“I had a feeling or an inclination that he would support it,” he said of McCrory. “I was very happy and satisfied with him doing that and as a result of that, North Carolina became the only state in this nation to do compensation for what the government had done to the people.”
Womble was a well known advocate for citizens who were forcibly sterilized by the state Eugenics Board.
“Rep. Womble, he was the drum major for those victims,” said State Sen. Earline Parmon, who worked alongside Womble to secure funding for the victims during her time in the NC House. “Out of 120 representatives, he took the lead on this. It was Larry Womble that stayed on top of them and wouldn’t let up. I’m just excited that Rep. Womble was able to see this happen.”
Over the years, Womble has made many strides in eugenics legislation, including an apology from then-Gov. Mike Easley, a historical marker highlighting the state’s role in the devastating practice, a traveling exhibit about the Eugenics Board, and approval to have information about the practice included in curricula of students statewide.
“This is the capstone of all of the activities, of all of the events and all of the rulings and all of the hearings and all of the meetings that I had,” said Womble, who often paid out of his own pocket to transport victims to and from the legislature for hearings. “I always had confidence that it would get there.”
Despite his excitement over finally securing the compensation for the victims, Womble, a Democrat, said he is distressed by many of the initiatives his conservative counterparts are spearheading in Raleigh.
“I’m not happy with some of the things that are going on now, with the way they’ve taken some steps and decisions on voter registration and voter ID,” he declared. “I’m not happy with what they’ve done with unemployment, but I do support the citizens who are voicing their opinions (during Moral Mondays protests and other demonstrations). I think it’s always good for citizens to be involved in the government. It’s one thing to talk about it. It’s another thing to get involved.”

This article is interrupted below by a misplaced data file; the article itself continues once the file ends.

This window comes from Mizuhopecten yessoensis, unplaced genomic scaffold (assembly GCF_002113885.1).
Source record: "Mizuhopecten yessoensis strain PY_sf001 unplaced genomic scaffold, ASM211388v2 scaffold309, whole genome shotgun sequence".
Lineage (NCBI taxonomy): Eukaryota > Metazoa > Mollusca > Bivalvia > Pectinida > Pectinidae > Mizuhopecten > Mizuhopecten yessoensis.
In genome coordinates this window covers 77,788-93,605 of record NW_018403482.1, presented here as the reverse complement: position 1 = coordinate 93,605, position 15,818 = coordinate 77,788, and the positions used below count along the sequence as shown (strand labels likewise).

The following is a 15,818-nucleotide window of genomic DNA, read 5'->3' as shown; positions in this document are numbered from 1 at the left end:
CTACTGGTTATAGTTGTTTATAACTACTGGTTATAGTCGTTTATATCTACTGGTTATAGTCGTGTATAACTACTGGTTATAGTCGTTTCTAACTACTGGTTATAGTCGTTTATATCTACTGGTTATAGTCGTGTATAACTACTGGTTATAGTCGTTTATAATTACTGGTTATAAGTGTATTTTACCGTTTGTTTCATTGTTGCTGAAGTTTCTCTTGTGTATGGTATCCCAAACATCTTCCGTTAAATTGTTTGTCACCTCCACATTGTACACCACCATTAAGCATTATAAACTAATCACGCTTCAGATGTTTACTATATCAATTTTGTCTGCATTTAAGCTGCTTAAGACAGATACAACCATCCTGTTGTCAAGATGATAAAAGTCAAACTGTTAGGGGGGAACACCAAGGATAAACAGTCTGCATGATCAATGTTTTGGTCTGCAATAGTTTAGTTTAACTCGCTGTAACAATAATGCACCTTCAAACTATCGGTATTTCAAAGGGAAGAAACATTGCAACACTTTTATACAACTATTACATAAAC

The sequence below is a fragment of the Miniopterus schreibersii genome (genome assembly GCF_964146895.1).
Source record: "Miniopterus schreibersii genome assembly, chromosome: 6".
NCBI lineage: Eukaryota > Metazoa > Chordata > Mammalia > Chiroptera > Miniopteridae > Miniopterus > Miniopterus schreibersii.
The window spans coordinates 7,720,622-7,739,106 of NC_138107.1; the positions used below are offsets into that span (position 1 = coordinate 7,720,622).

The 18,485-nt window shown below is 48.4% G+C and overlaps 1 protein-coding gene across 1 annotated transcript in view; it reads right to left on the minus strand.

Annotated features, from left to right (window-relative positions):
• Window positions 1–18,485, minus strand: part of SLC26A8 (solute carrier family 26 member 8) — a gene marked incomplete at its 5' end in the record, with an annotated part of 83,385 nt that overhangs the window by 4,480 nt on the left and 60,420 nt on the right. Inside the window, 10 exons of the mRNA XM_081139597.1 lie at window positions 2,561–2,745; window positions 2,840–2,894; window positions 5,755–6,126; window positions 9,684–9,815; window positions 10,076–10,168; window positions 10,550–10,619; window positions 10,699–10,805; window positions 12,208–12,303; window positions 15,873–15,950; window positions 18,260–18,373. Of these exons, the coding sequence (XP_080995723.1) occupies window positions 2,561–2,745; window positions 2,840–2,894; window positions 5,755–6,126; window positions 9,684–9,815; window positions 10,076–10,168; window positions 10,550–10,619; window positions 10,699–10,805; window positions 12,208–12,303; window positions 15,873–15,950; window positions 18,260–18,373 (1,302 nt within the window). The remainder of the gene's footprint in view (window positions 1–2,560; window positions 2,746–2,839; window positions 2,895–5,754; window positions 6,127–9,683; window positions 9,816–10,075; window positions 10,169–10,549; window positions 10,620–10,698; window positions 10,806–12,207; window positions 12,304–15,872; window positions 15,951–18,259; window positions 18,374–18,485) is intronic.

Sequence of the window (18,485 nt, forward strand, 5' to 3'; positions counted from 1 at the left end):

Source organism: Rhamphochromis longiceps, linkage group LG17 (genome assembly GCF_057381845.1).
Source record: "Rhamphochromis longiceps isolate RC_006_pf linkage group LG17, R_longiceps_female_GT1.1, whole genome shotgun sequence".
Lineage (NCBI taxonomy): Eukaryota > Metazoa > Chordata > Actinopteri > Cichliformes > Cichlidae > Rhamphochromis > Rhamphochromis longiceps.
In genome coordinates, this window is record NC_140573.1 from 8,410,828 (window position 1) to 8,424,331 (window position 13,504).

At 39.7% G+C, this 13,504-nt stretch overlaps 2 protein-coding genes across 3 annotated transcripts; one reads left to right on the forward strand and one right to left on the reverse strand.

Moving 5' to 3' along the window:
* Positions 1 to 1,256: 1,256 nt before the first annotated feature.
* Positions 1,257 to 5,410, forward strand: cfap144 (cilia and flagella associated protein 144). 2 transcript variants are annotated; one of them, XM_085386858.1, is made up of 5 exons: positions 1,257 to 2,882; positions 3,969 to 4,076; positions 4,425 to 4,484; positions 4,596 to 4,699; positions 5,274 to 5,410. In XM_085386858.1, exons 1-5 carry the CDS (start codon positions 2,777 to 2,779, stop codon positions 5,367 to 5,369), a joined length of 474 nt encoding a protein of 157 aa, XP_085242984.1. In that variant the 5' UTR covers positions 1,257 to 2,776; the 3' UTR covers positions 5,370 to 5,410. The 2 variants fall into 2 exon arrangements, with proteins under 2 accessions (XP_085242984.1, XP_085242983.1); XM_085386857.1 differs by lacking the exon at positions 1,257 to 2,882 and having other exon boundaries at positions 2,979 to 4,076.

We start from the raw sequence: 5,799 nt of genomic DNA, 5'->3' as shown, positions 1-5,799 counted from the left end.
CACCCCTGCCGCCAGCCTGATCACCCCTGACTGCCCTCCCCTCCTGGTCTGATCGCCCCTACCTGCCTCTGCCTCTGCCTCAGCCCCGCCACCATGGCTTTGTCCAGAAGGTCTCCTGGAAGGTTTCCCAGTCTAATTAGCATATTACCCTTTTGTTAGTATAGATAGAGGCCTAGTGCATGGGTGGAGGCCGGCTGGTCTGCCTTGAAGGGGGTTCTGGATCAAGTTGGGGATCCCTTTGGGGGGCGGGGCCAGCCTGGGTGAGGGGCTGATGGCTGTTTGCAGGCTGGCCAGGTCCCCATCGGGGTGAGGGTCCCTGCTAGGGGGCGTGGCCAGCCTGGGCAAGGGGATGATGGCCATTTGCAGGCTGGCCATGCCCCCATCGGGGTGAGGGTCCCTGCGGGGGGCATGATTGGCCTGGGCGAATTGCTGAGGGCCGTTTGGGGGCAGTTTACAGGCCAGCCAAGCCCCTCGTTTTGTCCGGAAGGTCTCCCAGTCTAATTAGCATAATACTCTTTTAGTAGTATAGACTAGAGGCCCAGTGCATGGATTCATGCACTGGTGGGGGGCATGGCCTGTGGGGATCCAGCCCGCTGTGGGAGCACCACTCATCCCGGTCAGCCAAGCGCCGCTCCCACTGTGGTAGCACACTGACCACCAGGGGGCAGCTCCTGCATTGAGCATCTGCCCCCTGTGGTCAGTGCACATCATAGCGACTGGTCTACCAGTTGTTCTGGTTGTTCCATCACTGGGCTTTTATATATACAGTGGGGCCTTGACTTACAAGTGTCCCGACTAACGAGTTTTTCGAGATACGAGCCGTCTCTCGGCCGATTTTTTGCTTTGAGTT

Womble said he is also concerned about changes that have been made in public education, from doing away with career (tenure) status, to eliminating stipends for teachers who pursue graduate degrees.
“It’s been very detrimental to the education profession,” said the former school administrator. “It sends a bad signal, a bad message, throughout the United States that North Carolina is not friendly towards education.”
As his health improves, Womble says he may take a more active role in advocating for the causes he cares about again.
“A lot of people have asked me to do that,” he said of returning to politics. “I’m going to take each step as it comes, each day as it comes, but I’m going to consider any opportunity when it becomes available.
“There’s that burning desire in my heart to try to make a contribution in some kind of way, and if I can make a positive contribution by getting back in it, then I will,” he added. “I’ve never been one to say never.”
Womble recently filed a lawsuit against the owners of Sixth and Vine, the downtown bar and restaurant where Carmichael reportedly drank alcohol before the crash. The suit alleges that Carmichael was served even after it was obvious he was intoxicated. Womble, on the advice of his attorney, would not discuss the suit.